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Calf rearers focused on liveweight gains

Calf rearers, Wayne and Theresa Russell are proof that success can be made from juggling farm-life and work-life.

 

Hannah Noble visited them to find out more...

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Calf rearers focused on liveweight gains

For the Russell family, attention to detail has always been a key part of ensuring a successful business.

 

However, investment in data collection is allowing for more of a focus on daily liveweight gains (DLWG), paving the way for research into feed conversion ratios.

 

Wayne and Theresa Russell and their grown-up children, Richard, Ben and Katherine, have been contract rearing calves on their Herefordshire farm since 2008, but seven years ago began rearing for Meadow Quality, taking 65 calves per month.

 

Following the discovery of a bTB reactor, the family took the decision to make the farm an approved finishing unit, meaning it can accept calves from farms locked up with bTB.

 

There are 500 calves on-farm at any one time, mostly continental cross, with about 35 Hereford and Aberdeen-Angus calves per month. They are split between three rearing sheds for the youngest calves and two larger sheds for weaned calves.

 

The rearing sheds are split into two sides and, for biosecurity purposes, each side is filled with one batch of 65 calves, which are never mixed until after weaning. Each side is comprised of five pens which can carry up to 13 calves.


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Mrs Russell says: “For the first two days, calves are randomly allocated to the five pens. They come in on a Thursday and on Saturday they are run down the race, tagged with an EID tag and their weight is recorded. They are then sorted by weight.”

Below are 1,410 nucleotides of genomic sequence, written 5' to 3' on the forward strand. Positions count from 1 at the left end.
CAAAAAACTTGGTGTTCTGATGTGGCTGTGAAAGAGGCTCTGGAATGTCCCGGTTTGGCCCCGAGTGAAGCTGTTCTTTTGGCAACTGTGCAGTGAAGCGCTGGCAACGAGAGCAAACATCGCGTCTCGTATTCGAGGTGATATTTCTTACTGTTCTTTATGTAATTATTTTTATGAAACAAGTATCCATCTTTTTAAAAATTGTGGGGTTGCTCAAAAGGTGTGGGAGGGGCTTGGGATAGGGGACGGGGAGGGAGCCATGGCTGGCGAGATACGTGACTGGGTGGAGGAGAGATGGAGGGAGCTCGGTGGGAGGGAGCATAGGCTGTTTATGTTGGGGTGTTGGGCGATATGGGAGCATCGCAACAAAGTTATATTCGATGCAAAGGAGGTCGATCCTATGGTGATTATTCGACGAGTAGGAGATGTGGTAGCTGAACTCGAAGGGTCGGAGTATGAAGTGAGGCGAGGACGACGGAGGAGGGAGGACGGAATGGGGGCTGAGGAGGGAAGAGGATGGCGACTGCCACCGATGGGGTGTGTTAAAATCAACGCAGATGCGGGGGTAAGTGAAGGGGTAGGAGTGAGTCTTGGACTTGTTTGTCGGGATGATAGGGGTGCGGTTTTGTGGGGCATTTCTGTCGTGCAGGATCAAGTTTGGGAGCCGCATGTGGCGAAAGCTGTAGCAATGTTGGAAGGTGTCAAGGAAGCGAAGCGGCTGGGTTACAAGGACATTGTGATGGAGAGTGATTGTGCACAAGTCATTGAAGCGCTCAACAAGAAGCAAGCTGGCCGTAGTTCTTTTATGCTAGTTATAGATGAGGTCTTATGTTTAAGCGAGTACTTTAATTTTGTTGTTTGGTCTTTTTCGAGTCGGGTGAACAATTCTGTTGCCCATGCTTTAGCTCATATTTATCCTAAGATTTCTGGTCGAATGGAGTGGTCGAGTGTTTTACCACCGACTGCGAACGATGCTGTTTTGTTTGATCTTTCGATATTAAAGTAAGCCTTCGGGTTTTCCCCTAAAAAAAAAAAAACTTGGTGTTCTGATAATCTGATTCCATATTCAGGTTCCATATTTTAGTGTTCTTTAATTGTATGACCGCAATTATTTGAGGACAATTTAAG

Calves are weighed every week for the first six weeks and then every two weeks once weaned.

A once-a-day milk feeding protocol is in place, feeding in the evening with three litres of milk to 600g of milk powder.

 

Mr Russell says: “It is important to ensure they are getting the same quantity of powder as they would when spread over two feeds, but we find four litres of milk is too much in one hit.”

 

Milk is mixed using a 110 litre mixer and water is heated through a gas boiler with the thermostat set to 42degC, cooling to 39degC once it reaches the trough. It takes approximately one hour to feed 170 calves.

 

“The target weaning weight is 85kg and they must each be eating 2kg of cake per day before they can be weaned. But they stay in the rearing sheds for a minimum of five weeks irrespective of weight,” says Mrs Russell.

Each calf gets about 17kg of milk powder, made up of whey-based powder with 10 per cent skim powder, before it is ready to be weaned.

 

Mr Russell says: “If the milk contains any more than 30 per cent skim powder we find they do not eat enough cake and end up being on milk for longer. The 10 per cent powder means the milk satisfies the initial appetite but they are soon looking for more food. It is definitely best for us.”

 

The newest calf shed took the family 18 months to design.

 

Mrs Russell says: “We wanted to get it just right. We used perforated sheets, mostly used in horticultural buildings, which can be adjusted to let in light and air.

 

“We have been in the new shed just less than a year and can already see pneumonia cases are lower and, subsequently, so is antibiotic usage. DLWG is also up by 0.1kg in the new shed and this increase continued all through the winter too.”

 

Once calves are weaned they are moved into larger group-housed sheds, fed four to five kilos of a 16 per cent protein concentrate per day with ad-lib haylage and straw.

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